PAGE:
Drawing from this interactive pattern between physical environment and human behavior, it is evident that individual’s behavior- psychological, emotions, and/or physical-, is a reflection of the extent and the pattern of interaction between the individual and the immediate environment. Manipulating the environment, therefore, has the capacity to alter an individual’s behavior; change his/her moods, emotions or general mental condition. Environmental manipulation can, therefore, be utilized as a reliable psychotherapeutic approach as Mazuch, and Rona relates in their Nightingale Associates’ humanistic architecture therapeutic remedy.
Mazuch, R., and Rona, S. (2005). Creating Healing Environments; Humanistic Architecture and Therapeutic Design. Journal of Public Mental Health. Vol: 4(4), pp. 48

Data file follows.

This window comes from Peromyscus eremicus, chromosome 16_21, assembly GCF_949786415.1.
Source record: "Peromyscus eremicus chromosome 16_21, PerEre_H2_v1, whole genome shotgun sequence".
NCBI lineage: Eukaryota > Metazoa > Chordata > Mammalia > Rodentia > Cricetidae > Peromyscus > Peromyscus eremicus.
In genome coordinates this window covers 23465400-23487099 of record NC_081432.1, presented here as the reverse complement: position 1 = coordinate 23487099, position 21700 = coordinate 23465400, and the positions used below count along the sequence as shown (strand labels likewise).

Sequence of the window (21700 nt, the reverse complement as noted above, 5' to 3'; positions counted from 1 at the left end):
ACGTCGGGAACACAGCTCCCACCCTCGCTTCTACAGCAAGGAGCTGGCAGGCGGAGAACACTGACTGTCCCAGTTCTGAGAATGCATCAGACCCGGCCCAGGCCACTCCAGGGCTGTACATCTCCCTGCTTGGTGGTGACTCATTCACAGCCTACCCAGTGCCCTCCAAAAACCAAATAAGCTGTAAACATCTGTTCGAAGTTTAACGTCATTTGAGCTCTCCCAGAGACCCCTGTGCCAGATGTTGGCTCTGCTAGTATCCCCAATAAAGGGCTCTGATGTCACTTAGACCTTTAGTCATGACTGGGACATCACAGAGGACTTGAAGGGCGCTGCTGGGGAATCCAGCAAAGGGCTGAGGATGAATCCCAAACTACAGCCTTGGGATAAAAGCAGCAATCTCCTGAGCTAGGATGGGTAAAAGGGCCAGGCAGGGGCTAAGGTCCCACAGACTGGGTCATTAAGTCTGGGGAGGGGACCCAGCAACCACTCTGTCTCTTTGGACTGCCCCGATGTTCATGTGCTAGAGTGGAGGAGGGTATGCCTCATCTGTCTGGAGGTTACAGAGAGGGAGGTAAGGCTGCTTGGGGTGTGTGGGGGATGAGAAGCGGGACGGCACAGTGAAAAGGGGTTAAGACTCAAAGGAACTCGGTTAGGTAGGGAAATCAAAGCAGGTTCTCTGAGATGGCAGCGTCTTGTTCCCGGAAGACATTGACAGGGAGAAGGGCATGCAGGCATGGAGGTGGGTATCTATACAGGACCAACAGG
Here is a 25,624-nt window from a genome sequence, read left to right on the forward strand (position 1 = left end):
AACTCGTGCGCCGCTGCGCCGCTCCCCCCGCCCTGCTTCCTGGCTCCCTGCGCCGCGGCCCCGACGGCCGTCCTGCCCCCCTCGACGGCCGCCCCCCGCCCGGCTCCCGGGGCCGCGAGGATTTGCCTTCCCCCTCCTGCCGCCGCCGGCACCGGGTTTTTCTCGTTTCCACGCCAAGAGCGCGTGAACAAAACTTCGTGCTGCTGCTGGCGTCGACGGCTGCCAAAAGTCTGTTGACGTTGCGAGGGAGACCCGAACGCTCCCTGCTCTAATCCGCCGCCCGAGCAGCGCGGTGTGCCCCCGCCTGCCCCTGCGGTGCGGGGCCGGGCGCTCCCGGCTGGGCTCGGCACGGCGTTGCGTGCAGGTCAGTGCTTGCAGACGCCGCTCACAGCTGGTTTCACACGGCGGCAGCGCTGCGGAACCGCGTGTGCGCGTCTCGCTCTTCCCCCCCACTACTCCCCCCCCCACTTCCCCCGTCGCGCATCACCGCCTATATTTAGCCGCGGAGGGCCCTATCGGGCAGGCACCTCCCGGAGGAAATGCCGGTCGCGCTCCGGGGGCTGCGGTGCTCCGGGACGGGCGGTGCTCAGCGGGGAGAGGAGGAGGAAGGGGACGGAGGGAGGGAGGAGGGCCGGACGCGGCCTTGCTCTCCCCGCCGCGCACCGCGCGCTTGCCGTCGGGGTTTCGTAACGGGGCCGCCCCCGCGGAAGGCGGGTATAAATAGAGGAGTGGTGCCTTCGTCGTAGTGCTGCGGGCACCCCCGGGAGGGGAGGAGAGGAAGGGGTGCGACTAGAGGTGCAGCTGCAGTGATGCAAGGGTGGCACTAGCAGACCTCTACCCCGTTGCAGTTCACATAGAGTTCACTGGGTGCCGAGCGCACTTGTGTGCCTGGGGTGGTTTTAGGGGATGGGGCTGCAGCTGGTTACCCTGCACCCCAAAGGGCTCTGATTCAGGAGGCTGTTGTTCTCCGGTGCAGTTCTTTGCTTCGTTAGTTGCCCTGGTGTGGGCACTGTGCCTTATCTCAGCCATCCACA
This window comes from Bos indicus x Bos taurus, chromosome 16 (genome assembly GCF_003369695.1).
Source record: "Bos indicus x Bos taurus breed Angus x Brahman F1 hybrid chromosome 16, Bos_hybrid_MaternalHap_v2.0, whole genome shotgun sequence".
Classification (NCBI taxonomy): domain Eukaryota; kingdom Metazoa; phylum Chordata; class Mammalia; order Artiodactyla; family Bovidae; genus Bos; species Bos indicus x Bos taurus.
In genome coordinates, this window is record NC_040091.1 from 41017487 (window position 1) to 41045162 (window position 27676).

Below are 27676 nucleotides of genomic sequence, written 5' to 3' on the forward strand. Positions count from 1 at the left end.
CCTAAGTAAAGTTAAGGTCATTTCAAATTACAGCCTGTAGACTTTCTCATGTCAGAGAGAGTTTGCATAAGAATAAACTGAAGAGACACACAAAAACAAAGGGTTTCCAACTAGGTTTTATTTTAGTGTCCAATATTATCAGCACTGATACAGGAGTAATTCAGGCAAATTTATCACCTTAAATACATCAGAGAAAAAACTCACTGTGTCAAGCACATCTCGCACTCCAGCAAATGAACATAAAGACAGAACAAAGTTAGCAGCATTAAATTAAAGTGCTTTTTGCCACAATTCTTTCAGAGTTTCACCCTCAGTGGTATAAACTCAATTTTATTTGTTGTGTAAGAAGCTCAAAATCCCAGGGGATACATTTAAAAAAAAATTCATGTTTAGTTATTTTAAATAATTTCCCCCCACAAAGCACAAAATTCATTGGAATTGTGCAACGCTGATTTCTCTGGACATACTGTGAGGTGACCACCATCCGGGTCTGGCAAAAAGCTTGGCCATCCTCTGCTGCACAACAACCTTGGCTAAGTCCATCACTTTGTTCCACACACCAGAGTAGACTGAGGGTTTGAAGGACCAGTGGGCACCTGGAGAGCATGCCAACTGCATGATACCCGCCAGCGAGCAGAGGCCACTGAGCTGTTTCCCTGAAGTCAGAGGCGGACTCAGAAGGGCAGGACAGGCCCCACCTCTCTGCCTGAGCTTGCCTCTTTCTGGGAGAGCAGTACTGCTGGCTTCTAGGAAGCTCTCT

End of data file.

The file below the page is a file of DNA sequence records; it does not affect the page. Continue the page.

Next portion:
Kirk, J., and Reid, G, (2001). An Examination of the Relationship between Dyslexia and Offending in Yong People and the Implications for the Training System. Dyslexia. Vol: 7(2). Pp. 77-84
Knight, W., and Rickard, N. (2001). Relaxing Music Prevents Stress, Induced Increase in Subjective Anxiety, Systolic Blood Pressure, and Heart Rate in Healthy Males and Females. Journal of Music Therapy. Vol: 38(4). Pp. 254-272
Zimring, M., Munyon, W., and Ard, I (1988). Reducing Stress in Jails. Ekistics. Vol: 332. Pp. 215-230